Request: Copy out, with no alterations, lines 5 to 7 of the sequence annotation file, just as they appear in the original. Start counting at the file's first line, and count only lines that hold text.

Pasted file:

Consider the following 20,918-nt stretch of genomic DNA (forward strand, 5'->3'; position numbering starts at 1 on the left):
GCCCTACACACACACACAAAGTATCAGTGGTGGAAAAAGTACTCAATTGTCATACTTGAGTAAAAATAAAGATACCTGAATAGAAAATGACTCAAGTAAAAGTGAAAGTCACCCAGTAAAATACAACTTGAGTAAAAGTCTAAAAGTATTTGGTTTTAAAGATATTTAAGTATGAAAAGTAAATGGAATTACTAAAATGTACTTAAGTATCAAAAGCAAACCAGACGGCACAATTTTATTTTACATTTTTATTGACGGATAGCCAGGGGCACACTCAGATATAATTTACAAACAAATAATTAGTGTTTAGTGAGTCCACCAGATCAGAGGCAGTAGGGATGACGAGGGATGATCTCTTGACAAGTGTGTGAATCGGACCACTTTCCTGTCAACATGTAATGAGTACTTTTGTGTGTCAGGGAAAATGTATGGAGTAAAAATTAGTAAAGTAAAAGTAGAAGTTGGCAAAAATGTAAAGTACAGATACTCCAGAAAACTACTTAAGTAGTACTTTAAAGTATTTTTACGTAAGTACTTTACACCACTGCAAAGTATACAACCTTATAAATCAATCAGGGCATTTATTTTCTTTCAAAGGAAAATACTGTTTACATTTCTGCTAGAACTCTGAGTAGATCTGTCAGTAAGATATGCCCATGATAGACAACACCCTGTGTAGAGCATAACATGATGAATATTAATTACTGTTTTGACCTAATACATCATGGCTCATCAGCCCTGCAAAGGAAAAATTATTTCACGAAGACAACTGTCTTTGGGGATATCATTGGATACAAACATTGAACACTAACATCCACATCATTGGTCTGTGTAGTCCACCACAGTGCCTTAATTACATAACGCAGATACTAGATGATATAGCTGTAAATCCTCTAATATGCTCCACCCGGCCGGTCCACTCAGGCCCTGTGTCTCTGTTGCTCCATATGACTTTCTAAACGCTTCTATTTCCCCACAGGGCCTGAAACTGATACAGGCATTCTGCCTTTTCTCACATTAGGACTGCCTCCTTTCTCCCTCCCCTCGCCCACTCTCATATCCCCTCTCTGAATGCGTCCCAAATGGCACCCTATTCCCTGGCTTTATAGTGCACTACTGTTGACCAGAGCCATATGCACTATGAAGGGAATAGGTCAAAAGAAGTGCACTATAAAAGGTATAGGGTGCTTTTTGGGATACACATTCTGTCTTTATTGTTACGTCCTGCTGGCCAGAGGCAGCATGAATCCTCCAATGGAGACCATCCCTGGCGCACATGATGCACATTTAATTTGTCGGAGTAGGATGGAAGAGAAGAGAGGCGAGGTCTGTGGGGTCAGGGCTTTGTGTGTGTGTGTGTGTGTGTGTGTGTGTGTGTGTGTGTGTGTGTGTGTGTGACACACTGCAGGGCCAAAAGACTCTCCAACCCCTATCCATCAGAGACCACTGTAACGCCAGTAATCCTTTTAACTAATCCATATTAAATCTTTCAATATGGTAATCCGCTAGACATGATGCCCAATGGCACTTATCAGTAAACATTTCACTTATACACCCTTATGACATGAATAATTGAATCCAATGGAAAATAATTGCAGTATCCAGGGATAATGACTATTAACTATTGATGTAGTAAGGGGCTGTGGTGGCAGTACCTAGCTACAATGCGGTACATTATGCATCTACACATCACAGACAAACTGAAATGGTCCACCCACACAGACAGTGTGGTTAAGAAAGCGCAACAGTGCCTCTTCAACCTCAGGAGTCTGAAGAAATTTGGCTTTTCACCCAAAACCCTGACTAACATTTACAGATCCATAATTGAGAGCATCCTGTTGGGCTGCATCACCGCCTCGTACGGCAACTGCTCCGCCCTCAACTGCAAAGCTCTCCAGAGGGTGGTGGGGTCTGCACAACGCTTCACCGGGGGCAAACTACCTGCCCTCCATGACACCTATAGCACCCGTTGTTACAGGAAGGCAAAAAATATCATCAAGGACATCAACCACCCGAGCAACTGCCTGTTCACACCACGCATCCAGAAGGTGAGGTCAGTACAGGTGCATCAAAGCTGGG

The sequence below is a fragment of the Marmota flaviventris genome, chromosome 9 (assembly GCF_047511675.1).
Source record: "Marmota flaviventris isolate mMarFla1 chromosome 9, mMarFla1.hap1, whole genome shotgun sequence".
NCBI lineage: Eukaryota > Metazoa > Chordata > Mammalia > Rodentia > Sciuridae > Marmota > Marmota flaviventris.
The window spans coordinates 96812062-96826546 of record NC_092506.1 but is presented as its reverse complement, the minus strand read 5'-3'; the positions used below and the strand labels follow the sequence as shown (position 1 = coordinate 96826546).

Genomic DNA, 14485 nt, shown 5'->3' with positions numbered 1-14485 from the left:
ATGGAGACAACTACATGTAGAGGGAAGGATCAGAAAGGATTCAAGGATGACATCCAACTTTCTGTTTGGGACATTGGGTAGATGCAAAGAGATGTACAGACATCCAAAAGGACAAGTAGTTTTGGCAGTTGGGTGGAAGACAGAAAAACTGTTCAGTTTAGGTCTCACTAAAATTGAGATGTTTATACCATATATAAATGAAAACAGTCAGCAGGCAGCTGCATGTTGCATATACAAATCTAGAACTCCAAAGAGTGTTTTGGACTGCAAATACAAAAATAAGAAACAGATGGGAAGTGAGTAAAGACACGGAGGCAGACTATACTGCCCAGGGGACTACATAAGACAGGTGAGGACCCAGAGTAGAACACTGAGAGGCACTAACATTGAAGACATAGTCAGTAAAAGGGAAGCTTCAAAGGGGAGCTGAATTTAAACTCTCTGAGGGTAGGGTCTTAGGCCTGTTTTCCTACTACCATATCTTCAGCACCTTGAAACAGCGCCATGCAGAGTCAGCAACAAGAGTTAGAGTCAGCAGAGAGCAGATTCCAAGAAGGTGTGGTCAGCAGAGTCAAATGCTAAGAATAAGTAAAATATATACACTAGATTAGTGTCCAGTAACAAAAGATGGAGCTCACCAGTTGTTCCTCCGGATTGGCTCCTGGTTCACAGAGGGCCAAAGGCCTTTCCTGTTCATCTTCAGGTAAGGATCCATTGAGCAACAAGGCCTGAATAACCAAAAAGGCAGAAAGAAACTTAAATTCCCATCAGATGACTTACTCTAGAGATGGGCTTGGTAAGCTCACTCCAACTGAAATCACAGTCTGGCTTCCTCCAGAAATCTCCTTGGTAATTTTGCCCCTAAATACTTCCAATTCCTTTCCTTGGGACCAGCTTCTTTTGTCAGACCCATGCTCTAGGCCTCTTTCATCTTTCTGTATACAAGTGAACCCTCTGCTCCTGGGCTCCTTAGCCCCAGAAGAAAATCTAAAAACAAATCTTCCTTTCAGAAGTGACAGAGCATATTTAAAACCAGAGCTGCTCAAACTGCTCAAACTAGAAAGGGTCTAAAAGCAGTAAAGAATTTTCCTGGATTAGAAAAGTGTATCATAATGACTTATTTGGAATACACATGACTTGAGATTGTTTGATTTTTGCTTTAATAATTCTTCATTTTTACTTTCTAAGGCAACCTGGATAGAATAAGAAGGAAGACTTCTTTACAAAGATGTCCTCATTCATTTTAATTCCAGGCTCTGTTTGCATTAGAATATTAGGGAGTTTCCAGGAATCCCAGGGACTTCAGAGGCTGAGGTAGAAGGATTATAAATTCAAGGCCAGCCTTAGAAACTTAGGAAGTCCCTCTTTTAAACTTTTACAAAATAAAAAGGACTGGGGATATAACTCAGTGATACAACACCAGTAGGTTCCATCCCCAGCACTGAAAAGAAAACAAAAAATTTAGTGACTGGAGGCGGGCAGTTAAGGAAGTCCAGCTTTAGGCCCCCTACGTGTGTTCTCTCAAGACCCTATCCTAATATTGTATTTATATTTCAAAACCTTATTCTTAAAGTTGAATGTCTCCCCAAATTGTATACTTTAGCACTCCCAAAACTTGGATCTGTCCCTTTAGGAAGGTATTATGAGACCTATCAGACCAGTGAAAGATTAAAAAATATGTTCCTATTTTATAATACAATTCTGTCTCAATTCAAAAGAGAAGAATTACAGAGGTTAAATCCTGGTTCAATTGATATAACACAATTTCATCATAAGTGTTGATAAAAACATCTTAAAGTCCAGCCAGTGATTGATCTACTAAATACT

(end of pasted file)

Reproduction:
NCBI lineage: Eukaryota > Metazoa > Chordata > Mammalia > Rodentia > Sciuridae > Marmota > Marmota flaviventris.
The window spans coordinates 96812062-96826546 of record NC_092506.1 but is presented as its reverse complement, the minus strand read 5'-3'; the positions used below and the strand labels follow the sequence as shown (position 1 = coordinate 96826546).

Genomic DNA, 14485 nt, shown 5'->3' with positions numbered 1-14485 from the left: